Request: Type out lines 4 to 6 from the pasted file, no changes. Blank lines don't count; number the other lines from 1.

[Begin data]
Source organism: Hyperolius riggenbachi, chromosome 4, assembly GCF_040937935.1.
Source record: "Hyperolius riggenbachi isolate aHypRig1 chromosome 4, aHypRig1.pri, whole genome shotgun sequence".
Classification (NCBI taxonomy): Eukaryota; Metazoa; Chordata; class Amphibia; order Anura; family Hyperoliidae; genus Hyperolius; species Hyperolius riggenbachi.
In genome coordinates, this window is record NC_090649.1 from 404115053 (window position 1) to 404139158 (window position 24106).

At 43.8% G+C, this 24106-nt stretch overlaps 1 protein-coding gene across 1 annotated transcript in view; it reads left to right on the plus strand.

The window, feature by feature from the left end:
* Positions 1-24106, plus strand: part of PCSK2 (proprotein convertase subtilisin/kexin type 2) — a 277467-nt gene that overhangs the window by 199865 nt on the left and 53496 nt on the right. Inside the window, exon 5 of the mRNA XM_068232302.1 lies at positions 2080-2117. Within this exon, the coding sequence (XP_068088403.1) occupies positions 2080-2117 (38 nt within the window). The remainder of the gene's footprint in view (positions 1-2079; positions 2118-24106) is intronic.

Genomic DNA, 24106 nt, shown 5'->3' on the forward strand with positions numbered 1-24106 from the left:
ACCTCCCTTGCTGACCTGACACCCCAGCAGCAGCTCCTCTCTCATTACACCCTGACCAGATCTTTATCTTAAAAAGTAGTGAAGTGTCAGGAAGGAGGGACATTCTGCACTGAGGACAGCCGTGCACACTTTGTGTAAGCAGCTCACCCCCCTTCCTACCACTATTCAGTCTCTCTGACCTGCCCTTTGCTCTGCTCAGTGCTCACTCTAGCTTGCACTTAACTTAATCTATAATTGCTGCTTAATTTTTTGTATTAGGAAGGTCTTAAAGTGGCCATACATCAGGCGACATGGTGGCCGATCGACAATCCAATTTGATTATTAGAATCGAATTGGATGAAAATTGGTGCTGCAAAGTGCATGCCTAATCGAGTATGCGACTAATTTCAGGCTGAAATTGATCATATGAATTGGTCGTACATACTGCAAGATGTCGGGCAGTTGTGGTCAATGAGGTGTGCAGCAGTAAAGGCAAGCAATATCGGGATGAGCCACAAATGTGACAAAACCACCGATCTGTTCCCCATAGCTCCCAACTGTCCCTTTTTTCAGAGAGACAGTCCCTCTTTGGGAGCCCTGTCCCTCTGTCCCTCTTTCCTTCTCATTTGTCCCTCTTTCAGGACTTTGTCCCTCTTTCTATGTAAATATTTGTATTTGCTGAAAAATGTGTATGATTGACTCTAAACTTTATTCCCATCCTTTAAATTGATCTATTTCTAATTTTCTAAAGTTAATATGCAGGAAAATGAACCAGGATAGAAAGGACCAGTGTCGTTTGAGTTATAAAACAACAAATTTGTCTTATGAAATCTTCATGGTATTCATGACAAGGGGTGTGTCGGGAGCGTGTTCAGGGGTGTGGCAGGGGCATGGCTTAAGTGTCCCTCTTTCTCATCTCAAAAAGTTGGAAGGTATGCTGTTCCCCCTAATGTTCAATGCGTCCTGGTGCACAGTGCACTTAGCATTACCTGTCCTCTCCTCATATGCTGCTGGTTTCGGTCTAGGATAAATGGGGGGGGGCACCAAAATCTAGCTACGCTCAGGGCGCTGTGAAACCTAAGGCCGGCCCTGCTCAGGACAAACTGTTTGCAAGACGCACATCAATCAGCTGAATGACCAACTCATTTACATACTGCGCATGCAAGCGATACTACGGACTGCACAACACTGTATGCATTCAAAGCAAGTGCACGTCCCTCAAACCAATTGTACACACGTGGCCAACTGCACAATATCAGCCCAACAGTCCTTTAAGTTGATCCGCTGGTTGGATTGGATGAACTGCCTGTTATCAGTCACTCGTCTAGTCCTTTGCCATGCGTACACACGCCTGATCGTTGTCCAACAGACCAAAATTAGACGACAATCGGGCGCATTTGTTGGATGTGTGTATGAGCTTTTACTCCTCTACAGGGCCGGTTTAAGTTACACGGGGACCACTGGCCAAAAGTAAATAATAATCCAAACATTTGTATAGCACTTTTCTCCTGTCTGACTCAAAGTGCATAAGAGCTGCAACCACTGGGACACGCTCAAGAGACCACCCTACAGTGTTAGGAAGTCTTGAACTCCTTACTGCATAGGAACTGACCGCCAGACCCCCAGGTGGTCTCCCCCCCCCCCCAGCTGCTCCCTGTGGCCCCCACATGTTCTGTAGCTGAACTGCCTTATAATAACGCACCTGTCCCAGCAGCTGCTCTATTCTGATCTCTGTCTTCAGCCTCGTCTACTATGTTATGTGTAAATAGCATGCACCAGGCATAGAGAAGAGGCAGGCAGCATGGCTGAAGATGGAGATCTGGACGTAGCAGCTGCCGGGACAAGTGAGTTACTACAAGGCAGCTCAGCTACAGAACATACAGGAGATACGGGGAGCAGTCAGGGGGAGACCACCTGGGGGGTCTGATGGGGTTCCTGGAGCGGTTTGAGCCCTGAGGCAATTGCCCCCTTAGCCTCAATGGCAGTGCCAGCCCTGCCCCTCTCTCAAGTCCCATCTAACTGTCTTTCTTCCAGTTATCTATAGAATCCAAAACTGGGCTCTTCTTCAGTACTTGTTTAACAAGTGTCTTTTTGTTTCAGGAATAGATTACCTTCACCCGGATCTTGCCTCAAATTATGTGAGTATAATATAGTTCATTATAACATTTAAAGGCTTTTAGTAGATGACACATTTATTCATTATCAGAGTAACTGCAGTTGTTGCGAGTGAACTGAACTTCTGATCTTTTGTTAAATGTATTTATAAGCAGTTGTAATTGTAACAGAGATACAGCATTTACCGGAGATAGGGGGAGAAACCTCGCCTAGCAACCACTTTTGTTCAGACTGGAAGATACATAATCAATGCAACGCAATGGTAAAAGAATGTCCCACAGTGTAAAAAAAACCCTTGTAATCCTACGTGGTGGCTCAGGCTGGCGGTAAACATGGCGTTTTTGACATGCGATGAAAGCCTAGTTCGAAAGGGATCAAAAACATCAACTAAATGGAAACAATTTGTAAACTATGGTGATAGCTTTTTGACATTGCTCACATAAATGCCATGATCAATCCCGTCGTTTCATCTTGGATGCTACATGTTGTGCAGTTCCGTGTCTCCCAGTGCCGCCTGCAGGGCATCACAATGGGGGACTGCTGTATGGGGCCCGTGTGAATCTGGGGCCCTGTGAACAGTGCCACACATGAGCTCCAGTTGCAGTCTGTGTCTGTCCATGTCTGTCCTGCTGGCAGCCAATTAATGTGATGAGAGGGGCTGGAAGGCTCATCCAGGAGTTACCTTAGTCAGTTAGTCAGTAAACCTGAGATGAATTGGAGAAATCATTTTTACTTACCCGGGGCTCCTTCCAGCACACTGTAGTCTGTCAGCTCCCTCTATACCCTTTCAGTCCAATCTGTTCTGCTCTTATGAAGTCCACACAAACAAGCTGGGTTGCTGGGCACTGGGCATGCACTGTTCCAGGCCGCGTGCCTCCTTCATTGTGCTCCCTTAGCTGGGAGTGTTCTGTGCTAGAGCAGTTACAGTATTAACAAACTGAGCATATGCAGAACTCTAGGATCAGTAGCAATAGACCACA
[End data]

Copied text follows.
In genome coordinates, this window is record NC_090649.1 from 404115053 (window position 1) to 404139158 (window position 24106).

At 43.8% G+C, this 24106-nt stretch overlaps 1 protein-coding gene across 1 annotated transcript in view; it reads left to right on the plus strand.

The window, feature by feature from the left end: